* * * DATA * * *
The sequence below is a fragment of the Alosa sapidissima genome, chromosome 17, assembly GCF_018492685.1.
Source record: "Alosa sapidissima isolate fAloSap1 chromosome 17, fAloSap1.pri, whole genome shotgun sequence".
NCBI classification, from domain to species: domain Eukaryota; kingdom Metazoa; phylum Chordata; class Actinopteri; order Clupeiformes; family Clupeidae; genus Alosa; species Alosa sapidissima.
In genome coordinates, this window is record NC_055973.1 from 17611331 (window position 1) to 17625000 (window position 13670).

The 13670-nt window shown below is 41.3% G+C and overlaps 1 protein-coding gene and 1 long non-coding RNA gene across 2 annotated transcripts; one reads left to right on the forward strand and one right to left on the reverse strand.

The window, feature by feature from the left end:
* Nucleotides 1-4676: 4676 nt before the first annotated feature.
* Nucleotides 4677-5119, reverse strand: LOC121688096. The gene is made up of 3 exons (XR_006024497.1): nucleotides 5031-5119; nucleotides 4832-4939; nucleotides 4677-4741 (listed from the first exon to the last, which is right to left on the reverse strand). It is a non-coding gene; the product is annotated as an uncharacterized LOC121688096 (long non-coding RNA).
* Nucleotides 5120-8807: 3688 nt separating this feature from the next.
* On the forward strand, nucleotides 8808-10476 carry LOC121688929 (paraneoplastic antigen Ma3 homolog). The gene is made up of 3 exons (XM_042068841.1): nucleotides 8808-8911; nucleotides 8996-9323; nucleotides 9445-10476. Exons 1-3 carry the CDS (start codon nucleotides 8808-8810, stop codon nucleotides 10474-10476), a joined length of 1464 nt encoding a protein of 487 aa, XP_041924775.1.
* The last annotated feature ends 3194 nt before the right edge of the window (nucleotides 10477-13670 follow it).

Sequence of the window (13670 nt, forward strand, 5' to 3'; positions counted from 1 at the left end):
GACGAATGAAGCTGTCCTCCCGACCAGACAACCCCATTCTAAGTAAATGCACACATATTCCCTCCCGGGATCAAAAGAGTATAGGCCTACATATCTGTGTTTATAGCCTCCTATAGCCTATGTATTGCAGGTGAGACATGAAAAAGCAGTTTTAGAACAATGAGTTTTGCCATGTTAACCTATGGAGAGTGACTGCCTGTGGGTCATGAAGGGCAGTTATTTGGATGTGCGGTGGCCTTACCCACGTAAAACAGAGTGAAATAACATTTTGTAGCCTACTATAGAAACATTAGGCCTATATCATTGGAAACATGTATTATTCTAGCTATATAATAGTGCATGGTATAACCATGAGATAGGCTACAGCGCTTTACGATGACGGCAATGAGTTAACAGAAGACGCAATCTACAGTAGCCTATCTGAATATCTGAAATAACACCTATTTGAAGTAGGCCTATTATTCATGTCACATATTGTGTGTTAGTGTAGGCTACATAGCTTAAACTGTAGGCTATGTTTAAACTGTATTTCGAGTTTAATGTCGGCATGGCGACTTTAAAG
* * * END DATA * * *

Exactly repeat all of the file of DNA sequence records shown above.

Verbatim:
The sequence below is a fragment of the Alosa sapidissima genome, chromosome 17, assembly GCF_018492685.1.
Source record: "Alosa sapidissima isolate fAloSap1 chromosome 17, fAloSap1.pri, whole genome shotgun sequence".
NCBI classification, from domain to species: domain Eukaryota; kingdom Metazoa; phylum Chordata; class Actinopteri; order Clupeiformes; family Clupeidae; genus Alosa; species Alosa sapidissima.
In genome coordinates, this window is record NC_055973.1 from 17611331 (window position 1) to 17625000 (window position 13670).

The 13670-nt window shown below is 41.3% G+C and overlaps 1 protein-coding gene and 1 long non-coding RNA gene across 2 annotated transcripts; one reads left to right on the forward strand and one right to left on the reverse strand.

The window, feature by feature from the left end:
* Nucleotides 1-4676: 4676 nt before the first annotated feature.
* Nucleotides 4677-5119, reverse strand: LOC121688096. The gene is made up of 3 exons (XR_006024497.1): nucleotides 5031-5119; nucleotides 4832-4939; nucleotides 4677-4741 (listed from the first exon to the last, which is right to left on the reverse strand). It is a non-coding gene; the product is annotated as an uncharacterized LOC121688096 (long non-coding RNA).
* Nucleotides 5120-8807: 3688 nt separating this feature from the next.
* On the forward strand, nucleotides 8808-10476 carry LOC121688929 (paraneoplastic antigen Ma3 homolog). The gene is made up of 3 exons (XM_042068841.1): nucleotides 8808-8911; nucleotides 8996-9323; nucleotides 9445-10476. Exons 1-3 carry the CDS (start codon nucleotides 8808-8810, stop codon nucleotides 10474-10476), a joined length of 1464 nt encoding a protein of 487 aa, XP_041924775.1.
* The last annotated feature ends 3194 nt before the right edge of the window (nucleotides 10477-13670 follow it).

Sequence of the window (13670 nt, forward strand, 5' to 3'; positions counted from 1 at the left end):
GACGAATGAAGCTGTCCTCCCGACCAGACAACCCCATTCTAAGTAAATGCACACATATTCCCTCCCGGGATCAAAAGAGTATAGGCCTACATATCTGTGTTTATAGCCTCCTATAGCCTATGTATTGCAGGTGAGACATGAAAAAGCAGTTTTAGAACAATGAGTTTTGCCATGTTAACCTATGGAGAGTGACTGCCTGTGGGTCATGAAGGGCAGTTATTTGGATGTGCGGTGGCCTTACCCACGTAAAACAGAGTGAAATAACATTTTGTAGCCTACTATAGAAACATTAGGCCTATATCATTGGAAACATGTATTATTCTAGCTATATAATAGTGCATGGTATAACCATGAGATAGGCTACAGCGCTTTACGATGACGGCAATGAGTTAACAGAAGACGCAATCTACAGTAGCCTATCTGAATATCTGAAATAACACCTATTTGAAGTAGGCCTATTATTCATGTCACATATTGTGTGTTAGTGTAGGCTACATAGCTTAAACTGTAGGCTATGTTTAAACTGTATTTCGAGTTTAATGTCGGCATGGCGACTTTAAAG